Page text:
The wild type TtNAM-B1 allele was found in all 42 wild emmer accessions examined (T. turgidum ssp. dicoccoides) (table S2) and in 17 of the 19 domesticated emmer accessions (T. turgidum ssp. dicoccum). However, 57 cultivated durum lines (T. turgidum ssp. durum) (20) (table S3) lack the functional allele, which suggests that the 1-bp frame-shift insertion was fixed during the domestication of durum wheat. The wild-type TaNAM-B1 allele was also absent from a collection of 34 varieties of hexaploid wheat (T. aestivum ssp. aestivum), representing different market classes and geographic locations. Twenty-nine of these showed no polymerase chain reaction (PCR) amplification products of the TaNAM-B1 gene, which suggests that it is deleted, whereas the remaining five lines have the same 1-bp insertion observed in the durum lines (table S4).

In addition to the mutant TtNAM-B1 copy, the durum wheat genome includes an orthologous copy (TtNAM-A1) on chromosome arm 6AS and a paralogous one (TtNAM-B2) 91% identical at the DNA level to TtNAM-B1 on chromosome arm 2BS (21) (fig. S3 and table S5). These two copies have no apparent mutations. Comparisons at the protein level of the five domains characteristic of NAC transcription factors (17) revealed 98% to 100% protein identity (fig. S2) between barley, wheat, rice, and maize homologs.

Quantitative PCR (16) showed transcripts from the three TtNAM genes at low levels in flag leaves before anthesis, after which their levels increased significantly toward grain maturity (Fig. 2A). Transcripts were also detected in green spikes and peduncles. The similar transcription profiles and near-identical sequences of TtNAM-A1, B1, and B2 suggest that the 4- to 5-day delay in senescence and the 10% to 15% decrease in grain protein, Zn, and Fe content observed in LDN are likely the result of a reduction in the amount of functional protein rather than the complete loss-of-function of a specific gene.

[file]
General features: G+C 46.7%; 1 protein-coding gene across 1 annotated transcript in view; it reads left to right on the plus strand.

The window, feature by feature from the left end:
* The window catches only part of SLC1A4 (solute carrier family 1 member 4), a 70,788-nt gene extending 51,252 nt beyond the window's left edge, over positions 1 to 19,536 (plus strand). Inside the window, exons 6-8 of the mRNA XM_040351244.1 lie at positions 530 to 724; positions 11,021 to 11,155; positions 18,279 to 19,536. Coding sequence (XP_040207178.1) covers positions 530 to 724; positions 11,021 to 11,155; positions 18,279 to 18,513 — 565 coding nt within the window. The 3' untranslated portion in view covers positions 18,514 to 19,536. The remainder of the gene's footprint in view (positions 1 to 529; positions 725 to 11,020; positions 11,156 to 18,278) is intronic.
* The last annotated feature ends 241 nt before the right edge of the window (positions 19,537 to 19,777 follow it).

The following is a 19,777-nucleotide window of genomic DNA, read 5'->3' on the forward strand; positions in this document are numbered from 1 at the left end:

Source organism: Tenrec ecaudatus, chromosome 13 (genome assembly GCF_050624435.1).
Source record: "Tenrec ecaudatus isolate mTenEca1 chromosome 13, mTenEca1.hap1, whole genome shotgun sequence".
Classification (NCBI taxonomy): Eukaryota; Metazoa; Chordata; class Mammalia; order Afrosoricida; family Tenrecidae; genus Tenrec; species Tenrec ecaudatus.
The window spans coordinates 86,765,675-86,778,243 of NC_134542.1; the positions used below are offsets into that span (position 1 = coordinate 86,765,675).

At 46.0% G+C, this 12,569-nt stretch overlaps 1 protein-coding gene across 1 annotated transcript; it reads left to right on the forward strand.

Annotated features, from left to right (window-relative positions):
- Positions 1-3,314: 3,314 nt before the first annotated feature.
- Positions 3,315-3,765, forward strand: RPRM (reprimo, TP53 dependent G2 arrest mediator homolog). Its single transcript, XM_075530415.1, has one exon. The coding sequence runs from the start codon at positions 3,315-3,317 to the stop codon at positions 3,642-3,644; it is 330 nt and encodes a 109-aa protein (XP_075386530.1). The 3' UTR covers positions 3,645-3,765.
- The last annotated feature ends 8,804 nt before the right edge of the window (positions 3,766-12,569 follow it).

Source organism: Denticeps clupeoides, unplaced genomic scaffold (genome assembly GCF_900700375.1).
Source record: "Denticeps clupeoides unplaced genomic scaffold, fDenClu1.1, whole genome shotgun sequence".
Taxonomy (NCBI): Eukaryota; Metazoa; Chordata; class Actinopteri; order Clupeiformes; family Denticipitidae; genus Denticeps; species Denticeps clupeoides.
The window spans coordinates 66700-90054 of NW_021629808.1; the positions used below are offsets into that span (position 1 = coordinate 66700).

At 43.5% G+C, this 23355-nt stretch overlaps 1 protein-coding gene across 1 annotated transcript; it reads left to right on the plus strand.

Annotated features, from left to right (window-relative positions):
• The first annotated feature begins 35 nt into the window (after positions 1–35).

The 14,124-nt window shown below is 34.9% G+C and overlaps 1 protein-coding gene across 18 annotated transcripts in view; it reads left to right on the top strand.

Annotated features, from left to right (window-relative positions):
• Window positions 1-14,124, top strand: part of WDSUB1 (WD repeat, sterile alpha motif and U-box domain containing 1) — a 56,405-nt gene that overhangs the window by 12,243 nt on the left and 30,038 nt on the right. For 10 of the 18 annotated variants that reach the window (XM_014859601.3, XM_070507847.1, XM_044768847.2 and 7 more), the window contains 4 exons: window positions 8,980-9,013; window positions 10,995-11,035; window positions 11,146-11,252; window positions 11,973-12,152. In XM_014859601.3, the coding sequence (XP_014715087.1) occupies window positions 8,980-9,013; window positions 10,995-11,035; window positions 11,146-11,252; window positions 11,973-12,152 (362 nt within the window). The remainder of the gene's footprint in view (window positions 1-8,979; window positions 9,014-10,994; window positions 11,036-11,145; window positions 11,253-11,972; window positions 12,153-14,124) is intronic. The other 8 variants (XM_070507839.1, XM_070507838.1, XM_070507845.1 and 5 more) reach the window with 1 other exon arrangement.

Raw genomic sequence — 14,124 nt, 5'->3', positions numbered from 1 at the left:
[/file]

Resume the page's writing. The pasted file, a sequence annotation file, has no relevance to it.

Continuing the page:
Fig. 2.

(A) Expression profile of the different TtNAM genes relative to ACTIN in tetraploid wheat recombinant substitution line 300 carrying a functional TtNAM-B1 gene. Units are values linearized with the 2(–ΔΔCT) method, where CT is the threshold cycle. (B and C) Relative transcript level of endogenous TaNAM genes in T2 plants (L19-54) segregating for transgenic (n = 12, white) and nontransgenic (n = 11, black) TaNAM RNAi constructs at (B) 4 and (C) 9 days after anthesis. Asterisks indicate significant differences (P < 0.05). (D) Flag-leaf chlorophyll content profile of transgenic (n = 22 T1 plants) and nontransgenic controls (n = 10 T1 plants). (E) Representative transgenic (left) and nontransgenic (right) plants 50 DAA. (F) Main spike and peduncles of representative transgenic and nontransgenic plants 50 DAA. Error bars represent standard error of the mean.

To test this hypothesis, we reduced the transcript levels of all NAM copies using RNA interference (RNAi). An RNAi construct (16) was transformed into the hexaploid wheat variety Bobwhite, selected for its higher transformation efficiency relative to tetraploid wheat. The RNAi construct targeted the 3′ end of the four TaNAM genes found in hexaploid wheat (TaNAM-A1, D1, B2, and D2), outside the NAC domain, to avoid interference with other NAC transcription factors (fig. S4 and table S6) (22).